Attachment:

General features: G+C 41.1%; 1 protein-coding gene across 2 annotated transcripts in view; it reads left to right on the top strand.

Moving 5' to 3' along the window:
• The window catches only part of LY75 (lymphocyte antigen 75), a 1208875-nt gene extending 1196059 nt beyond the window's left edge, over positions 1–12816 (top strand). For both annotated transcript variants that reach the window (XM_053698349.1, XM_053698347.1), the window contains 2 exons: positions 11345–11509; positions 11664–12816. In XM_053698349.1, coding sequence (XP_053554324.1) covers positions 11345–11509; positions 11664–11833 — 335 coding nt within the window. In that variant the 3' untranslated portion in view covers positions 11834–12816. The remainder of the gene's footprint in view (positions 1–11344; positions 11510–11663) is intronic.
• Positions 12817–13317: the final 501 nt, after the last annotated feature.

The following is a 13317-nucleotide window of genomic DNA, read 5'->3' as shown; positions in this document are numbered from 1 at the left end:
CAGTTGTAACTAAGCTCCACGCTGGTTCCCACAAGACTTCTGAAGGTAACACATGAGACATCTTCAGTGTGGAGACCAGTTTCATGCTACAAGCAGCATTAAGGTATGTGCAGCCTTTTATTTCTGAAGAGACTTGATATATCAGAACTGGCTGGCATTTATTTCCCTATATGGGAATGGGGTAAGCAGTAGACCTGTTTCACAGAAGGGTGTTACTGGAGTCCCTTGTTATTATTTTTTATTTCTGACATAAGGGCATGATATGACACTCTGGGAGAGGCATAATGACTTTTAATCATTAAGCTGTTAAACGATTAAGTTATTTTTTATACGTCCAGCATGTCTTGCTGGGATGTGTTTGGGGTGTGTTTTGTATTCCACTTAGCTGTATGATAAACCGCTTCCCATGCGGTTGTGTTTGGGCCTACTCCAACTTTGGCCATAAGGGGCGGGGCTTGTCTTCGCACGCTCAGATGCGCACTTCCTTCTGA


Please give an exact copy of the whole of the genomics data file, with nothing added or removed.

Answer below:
General features: G+C 41.1%; 1 protein-coding gene across 2 annotated transcripts in view; it reads left to right on the top strand.

Moving 5' to 3' along the window:
• The window catches only part of LY75 (lymphocyte antigen 75), a 1208875-nt gene extending 1196059 nt beyond the window's left edge, over positions 1–12816 (top strand). For both annotated transcript variants that reach the window (XM_053698349.1, XM_053698347.1), the window contains 2 exons: positions 11345–11509; positions 11664–12816. In XM_053698349.1, coding sequence (XP_053554324.1) covers positions 11345–11509; positions 11664–11833 — 335 coding nt within the window. In that variant the 3' untranslated portion in view covers positions 11834–12816. The remainder of the gene's footprint in view (positions 1–11344; positions 11510–11663) is intronic.
• Positions 12817–13317: the final 501 nt, after the last annotated feature.

The following is a 13317-nucleotide window of genomic DNA, read 5'->3' as shown; positions in this document are numbered from 1 at the left end:
CAGTTGTAACTAAGCTCCACGCTGGTTCCCACAAGACTTCTGAAGGTAACACATGAGACATCTTCAGTGTGGAGACCAGTTTCATGCTACAAGCAGCATTAAGGTATGTGCAGCCTTTTATTTCTGAAGAGACTTGATATATCAGAACTGGCTGGCATTTATTTCCCTATATGGGAATGGGGTAAGCAGTAGACCTGTTTCACAGAAGGGTGTTACTGGAGTCCCTTGTTATTATTTTTTATTTCTGACATAAGGGCATGATATGACACTCTGGGAGAGGCATAATGACTTTTAATCATTAAGCTGTTAAACGATTAAGTTATTTTTTATACGTCCAGCATGTCTTGCTGGGATGTGTTTGGGGTGTGTTTTGTATTCCACTTAGCTGTATGATAAACCGCTTCCCATGCGGTTGTGTTTGGGCCTACTCCAACTTTGGCCATAAGGGGCGGGGCTTGTCTTCGCACGCTCAGATGCGCACTTCCTTCTGA